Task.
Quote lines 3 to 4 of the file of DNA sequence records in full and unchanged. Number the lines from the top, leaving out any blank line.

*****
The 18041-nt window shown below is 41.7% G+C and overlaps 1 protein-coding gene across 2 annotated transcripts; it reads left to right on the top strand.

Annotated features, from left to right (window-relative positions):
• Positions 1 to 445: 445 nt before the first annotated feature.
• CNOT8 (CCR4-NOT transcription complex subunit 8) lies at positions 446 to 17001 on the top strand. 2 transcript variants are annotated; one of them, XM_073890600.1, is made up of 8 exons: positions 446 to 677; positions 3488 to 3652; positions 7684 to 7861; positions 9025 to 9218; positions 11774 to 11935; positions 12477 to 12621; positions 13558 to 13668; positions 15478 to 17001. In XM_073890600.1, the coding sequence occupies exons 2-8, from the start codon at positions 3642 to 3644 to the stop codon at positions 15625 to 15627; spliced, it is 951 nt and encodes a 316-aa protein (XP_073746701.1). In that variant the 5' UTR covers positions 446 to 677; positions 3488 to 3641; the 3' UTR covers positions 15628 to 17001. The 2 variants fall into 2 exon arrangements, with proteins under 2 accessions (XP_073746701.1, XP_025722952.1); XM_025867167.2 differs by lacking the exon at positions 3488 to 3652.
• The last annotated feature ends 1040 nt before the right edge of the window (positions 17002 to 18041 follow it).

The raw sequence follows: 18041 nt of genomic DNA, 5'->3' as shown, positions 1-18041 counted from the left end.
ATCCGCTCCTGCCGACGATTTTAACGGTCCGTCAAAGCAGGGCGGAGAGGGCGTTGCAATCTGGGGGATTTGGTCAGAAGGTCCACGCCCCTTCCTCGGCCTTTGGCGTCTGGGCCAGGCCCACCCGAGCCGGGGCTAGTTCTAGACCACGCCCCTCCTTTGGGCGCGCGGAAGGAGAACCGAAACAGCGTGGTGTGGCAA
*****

• Positions 1 to 445: 445 nt before the first annotated feature.
• CNOT8 (CCR4-NOT transcription complex subunit 8) lies at positions 446 to 17001 on the top strand. 2 transcript variants are annotated; one of them, XM_073890600.1, is made up of 8 exons: positions 446 to 677; positions 3488 to 3652; positions 7684 to 7861; positions 9025 to 9218; positions 11774 to 11935; positions 12477 to 12621; positions 13558 to 13668; positions 15478 to 17001. In XM_073890600.1, the coding sequence occupies exons 2-8, from the start codon at positions 3642 to 3644 to the stop codon at positions 15625 to 15627; spliced, it is 951 nt and encodes a 316-aa protein (XP_073746701.1). In that variant the 5' UTR covers positions 446 to 677; positions 3488 to 3641; the 3' UTR covers positions 15628 to 17001. The 2 variants fall into 2 exon arrangements, with proteins under 2 accessions (XP_073746701.1, XP_025722952.1); XM_025867167.2 differs by lacking the exon at positions 3488 to 3652.